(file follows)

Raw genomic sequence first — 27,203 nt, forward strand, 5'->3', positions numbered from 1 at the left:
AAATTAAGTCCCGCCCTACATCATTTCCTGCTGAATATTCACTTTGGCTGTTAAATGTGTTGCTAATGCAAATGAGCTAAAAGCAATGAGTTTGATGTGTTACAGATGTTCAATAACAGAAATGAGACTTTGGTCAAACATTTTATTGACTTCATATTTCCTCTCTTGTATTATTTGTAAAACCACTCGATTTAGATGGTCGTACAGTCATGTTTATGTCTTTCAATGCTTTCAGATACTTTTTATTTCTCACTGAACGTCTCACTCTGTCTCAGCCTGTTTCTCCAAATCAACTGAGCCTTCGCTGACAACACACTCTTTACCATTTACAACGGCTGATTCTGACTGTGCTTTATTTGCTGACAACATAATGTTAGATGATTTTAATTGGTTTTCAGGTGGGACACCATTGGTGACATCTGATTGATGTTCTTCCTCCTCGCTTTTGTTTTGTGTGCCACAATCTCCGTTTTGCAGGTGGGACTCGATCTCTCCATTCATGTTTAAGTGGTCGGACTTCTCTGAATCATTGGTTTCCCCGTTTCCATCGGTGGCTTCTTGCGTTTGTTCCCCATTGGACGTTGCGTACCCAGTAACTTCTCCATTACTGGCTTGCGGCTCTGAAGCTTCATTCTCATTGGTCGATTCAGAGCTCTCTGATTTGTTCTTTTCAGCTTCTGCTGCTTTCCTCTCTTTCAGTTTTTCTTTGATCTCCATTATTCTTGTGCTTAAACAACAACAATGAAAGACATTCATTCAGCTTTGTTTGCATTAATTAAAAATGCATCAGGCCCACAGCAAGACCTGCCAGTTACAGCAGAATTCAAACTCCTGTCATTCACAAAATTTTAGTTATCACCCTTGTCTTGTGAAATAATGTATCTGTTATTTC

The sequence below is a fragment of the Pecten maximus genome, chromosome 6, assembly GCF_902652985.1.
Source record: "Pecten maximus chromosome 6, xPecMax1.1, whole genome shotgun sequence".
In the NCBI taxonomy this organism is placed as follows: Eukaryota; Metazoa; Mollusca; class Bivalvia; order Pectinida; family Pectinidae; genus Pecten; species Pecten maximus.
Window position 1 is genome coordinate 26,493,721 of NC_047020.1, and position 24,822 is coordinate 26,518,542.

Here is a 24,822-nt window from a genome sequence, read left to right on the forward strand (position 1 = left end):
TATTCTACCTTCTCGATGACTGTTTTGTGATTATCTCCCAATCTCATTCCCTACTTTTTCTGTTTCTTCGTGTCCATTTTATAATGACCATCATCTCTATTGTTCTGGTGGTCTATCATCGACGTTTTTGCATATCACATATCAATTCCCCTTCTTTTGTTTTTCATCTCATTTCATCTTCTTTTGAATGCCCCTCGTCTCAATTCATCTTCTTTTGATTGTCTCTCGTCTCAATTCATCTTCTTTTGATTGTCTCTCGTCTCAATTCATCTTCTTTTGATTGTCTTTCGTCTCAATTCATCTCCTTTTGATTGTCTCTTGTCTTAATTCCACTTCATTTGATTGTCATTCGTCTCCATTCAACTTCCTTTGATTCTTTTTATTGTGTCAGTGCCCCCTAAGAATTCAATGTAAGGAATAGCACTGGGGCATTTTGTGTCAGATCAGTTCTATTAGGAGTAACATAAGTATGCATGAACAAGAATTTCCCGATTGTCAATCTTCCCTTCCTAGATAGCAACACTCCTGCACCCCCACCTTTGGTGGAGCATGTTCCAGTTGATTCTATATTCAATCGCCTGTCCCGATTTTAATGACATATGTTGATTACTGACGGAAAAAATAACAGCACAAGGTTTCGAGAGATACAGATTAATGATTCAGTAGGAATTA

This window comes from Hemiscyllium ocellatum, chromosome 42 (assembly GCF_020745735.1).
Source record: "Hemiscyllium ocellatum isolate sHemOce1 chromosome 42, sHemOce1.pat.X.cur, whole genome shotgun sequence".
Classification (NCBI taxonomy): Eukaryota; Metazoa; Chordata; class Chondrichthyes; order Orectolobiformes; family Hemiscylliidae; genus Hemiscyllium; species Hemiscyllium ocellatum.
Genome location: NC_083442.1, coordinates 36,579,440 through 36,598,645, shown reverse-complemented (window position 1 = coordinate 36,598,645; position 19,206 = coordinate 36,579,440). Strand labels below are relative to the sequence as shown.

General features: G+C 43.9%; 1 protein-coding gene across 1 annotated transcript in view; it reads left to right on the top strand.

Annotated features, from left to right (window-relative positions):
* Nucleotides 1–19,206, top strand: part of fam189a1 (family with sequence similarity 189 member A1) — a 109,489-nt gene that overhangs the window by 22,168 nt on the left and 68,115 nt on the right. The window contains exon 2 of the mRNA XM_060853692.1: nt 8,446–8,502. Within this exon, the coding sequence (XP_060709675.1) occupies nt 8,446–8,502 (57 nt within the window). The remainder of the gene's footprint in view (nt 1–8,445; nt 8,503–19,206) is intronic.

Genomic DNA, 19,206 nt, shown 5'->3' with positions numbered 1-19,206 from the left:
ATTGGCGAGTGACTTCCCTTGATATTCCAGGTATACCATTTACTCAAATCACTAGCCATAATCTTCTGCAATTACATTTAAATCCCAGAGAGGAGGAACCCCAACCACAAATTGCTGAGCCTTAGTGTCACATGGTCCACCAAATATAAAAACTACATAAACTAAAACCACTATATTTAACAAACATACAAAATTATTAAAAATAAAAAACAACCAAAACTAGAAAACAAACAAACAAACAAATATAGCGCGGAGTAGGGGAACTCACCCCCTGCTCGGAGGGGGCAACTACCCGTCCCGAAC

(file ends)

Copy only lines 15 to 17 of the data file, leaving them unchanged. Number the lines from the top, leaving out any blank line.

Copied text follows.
* Nucleotides 1–19,206, top strand: part of fam189a1 (family with sequence similarity 189 member A1) — a 109,489-nt gene that overhangs the window by 22,168 nt on the left and 68,115 nt on the right. The window contains exon 2 of the mRNA XM_060853692.1: nt 8,446–8,502. Within this exon, the coding sequence (XP_060709675.1) occupies nt 8,446–8,502 (57 nt within the window). The remainder of the gene's footprint in view (nt 1–8,445; nt 8,503–19,206) is intronic.

Genomic DNA, 19,206 nt, shown 5'->3' with positions numbered 1-19,206 from the left:
ATTGGCGAGTGACTTCCCTTGATATTCCAGGTATACCATTTACTCAAATCACTAGCCATAATCTTCTGCAATTACATTTAAATCCCAGAGAGGAGGAACCCCAACCACAAATTGCTGAGCCTTAGTGTCACATGGTCCACCAAATATAAAAACTACATAAACTAAAACCACTATATTTAACAAACATACAAAATTATTAAAAATAAAAAACAACCAAAACTAGAAAACAAACAAACAAACAAATATAGCGCGGAGTAGGGGAACTCACCCCCTGCTCGGAGGGGGCAACTACCCGTCCCGAAC